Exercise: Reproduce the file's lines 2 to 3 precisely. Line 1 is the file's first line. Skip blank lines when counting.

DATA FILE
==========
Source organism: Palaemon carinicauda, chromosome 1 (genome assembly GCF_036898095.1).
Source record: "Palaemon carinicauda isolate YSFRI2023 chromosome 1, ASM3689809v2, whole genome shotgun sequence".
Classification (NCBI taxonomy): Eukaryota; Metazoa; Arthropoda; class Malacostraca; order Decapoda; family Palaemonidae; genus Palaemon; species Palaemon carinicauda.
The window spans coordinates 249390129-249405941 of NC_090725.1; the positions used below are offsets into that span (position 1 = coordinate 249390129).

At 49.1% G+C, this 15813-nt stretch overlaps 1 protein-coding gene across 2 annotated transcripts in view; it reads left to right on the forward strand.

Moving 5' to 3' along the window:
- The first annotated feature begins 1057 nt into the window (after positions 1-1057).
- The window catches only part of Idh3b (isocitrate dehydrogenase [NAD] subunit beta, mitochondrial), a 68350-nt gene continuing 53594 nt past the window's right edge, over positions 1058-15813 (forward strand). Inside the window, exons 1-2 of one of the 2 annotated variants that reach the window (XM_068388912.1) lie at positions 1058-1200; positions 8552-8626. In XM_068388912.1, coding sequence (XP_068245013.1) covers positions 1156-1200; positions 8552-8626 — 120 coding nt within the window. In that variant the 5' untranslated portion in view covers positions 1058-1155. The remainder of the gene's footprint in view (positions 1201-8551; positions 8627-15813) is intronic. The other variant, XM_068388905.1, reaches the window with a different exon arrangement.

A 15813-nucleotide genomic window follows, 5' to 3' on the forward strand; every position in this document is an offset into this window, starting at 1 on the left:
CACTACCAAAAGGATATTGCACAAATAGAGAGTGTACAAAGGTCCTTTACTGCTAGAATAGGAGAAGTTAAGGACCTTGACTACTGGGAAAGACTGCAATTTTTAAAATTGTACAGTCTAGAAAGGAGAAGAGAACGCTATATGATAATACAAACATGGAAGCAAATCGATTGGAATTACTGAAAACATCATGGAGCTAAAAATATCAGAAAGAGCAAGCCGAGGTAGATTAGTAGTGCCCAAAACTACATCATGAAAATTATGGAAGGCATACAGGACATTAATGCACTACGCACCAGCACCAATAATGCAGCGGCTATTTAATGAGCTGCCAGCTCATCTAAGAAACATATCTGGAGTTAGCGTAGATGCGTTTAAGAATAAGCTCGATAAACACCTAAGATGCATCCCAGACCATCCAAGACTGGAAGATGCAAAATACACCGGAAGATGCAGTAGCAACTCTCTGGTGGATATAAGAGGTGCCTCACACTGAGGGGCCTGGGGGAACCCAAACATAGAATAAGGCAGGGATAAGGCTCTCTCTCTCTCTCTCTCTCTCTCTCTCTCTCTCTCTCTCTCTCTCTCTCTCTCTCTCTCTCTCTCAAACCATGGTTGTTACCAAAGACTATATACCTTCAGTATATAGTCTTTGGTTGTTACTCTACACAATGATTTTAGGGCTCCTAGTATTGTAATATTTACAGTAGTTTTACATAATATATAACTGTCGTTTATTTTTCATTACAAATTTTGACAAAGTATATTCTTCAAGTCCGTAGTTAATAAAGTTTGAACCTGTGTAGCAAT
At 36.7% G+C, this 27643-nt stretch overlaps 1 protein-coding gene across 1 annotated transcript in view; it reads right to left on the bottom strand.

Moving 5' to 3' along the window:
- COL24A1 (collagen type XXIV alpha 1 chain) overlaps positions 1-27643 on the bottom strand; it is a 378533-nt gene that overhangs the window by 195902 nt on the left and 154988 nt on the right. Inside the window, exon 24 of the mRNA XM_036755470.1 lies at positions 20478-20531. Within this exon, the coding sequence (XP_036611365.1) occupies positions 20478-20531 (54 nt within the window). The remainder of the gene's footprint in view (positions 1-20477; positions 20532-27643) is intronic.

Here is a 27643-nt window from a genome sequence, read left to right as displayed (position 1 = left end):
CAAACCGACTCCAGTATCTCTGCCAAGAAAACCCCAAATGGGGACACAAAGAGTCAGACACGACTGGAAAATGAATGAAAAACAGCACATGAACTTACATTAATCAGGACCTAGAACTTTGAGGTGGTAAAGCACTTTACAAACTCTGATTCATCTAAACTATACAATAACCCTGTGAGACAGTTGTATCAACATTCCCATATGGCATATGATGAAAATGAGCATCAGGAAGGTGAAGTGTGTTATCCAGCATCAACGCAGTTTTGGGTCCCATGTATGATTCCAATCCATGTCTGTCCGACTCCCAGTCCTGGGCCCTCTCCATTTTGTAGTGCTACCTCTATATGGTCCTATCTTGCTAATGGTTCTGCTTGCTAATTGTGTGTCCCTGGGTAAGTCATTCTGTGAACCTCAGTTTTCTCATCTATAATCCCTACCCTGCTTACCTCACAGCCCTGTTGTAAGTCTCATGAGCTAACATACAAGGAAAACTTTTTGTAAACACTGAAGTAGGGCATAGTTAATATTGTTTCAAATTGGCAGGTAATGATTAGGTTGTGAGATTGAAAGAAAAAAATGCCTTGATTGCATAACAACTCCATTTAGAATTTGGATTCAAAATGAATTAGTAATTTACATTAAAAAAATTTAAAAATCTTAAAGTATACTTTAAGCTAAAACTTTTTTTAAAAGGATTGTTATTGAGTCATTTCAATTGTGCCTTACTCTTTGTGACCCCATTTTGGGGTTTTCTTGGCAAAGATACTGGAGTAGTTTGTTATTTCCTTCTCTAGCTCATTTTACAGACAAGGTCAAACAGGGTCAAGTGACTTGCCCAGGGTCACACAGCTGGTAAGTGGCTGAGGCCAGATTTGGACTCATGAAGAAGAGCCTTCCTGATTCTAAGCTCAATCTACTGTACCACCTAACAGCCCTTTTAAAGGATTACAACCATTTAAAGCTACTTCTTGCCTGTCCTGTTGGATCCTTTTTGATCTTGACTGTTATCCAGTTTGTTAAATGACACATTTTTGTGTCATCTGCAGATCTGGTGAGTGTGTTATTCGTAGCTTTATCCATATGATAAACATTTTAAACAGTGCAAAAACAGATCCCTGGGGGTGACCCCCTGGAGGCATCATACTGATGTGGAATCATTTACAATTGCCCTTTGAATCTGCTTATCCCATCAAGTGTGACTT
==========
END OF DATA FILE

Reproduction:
Source record: "Palaemon carinicauda isolate YSFRI2023 chromosome 1, ASM3689809v2, whole genome shotgun sequence".
Classification (NCBI taxonomy): Eukaryota; Metazoa; Arthropoda; class Malacostraca; order Decapoda; family Palaemonidae; genus Palaemon; species Palaemon carinicauda.